Glasgow Coma Scale

The Glasgow Coma Scale (GCS) is a neurological scale that is used to assess the conscious state of a person. It is used to measure the level of consciousness in a person following a traumatic brain injury. 

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The Glasgow Coma Scale (GCS) is a tool used to assess a patient's level of consciousness and is used in both pre-hospital and hospital settings. In order to complete the GCS, the patient must be alert, awake, and able to interact with the examiner. Patients must also be able to understand and respond to verbal and motor commands.


Questions for Glasgow Coma Scale



Eye opening Response

The answer should be a single choice:
  1. Spontaneous--open with blinking at baseline
  2. To verbal stimuli, command, speech
  3. To pain only (not applied to face)
  4. No response

Verbal Response

The answer should be a single choice:
  1. Oriented
  2. Confused conversation, but able to answer questions
  3. Inappropriate words
  4. Incomprehensible speech
  5. No response

Motor Response

The answer should be a single choice:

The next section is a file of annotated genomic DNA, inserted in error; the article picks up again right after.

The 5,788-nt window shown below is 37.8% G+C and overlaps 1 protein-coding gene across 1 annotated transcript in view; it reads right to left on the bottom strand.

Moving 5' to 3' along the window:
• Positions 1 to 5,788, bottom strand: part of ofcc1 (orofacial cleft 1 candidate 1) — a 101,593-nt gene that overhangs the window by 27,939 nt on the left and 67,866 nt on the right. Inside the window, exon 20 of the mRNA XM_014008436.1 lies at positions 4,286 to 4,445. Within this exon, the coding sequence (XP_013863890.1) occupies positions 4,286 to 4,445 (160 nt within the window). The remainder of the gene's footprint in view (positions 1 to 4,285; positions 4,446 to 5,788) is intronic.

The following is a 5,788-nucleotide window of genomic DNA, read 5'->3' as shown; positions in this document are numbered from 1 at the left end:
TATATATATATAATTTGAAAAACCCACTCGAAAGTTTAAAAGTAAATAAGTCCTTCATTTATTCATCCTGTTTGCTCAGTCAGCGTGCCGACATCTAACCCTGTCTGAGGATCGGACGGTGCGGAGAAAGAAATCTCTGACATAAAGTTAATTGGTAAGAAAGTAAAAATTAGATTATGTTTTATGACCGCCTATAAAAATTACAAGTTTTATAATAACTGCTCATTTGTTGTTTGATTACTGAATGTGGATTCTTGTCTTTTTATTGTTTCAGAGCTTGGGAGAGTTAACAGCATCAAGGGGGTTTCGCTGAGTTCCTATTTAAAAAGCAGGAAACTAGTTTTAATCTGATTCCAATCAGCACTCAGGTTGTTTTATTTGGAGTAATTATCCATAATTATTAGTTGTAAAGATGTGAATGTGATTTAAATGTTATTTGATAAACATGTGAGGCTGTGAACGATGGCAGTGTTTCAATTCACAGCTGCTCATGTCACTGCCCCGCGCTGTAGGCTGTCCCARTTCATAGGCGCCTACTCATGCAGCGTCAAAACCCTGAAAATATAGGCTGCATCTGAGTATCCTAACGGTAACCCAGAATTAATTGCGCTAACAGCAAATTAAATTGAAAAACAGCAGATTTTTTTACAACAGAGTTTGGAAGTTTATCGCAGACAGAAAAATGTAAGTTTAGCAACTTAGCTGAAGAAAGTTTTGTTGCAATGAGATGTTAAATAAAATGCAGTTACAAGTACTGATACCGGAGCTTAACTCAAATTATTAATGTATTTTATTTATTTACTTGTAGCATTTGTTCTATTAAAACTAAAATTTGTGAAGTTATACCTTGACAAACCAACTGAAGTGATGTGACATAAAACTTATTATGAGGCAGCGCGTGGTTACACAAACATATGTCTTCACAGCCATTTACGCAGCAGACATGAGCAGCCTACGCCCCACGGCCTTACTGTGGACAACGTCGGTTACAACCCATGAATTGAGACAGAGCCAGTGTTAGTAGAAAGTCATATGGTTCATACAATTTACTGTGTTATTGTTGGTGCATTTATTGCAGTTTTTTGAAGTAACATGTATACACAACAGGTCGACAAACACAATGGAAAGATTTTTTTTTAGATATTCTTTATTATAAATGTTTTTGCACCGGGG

1. Obeys commands for movement
  2. Purposeful movement to painful stimulus
  3. Withdraws in response to pain
  4. Flexion in response to pain (decorticate posturing)
  5. Extension response in response to pain (decerebrate posturing)
  6. No response

Scales Similar to Glasgow Coma Scale

  • The Rancho Los Amigos Scale
  • The Glasgow Outcome Scale
  • The Full Outline of Unresponsiveness (FOUR) Score
  • The Westmead Post-traumatic Amnesia Scale
  • The Glasgow Coma Scale for Brain-Injured Children
  • The Pediatric Glasgow Coma Scale

Here are some FAQs and additional information
Glasgow Coma Scale

What is the Glasgow Coma Scale (GCS)?

The Glasgow Coma Scale (GCS) is a measure used to assess a patient’s level of consciousness. It evaluates a person’s ability to respond to stimuli and is commonly used in the field of neurology.

How is the GCS score calculated?

The GCS score is calculated by assessing the patient’s verbal, motor, and eye-opening responses. Each response is given a numeric score, ranging from 3 (deep unconsciousness) to 15 (fully alert). The total score is then used to determine the patient’s level of consciousness.

Who developed the GCS?

The GCS was developed in 1974 by the neurosurgeons Bryan Jennett and Graham Teasdale.

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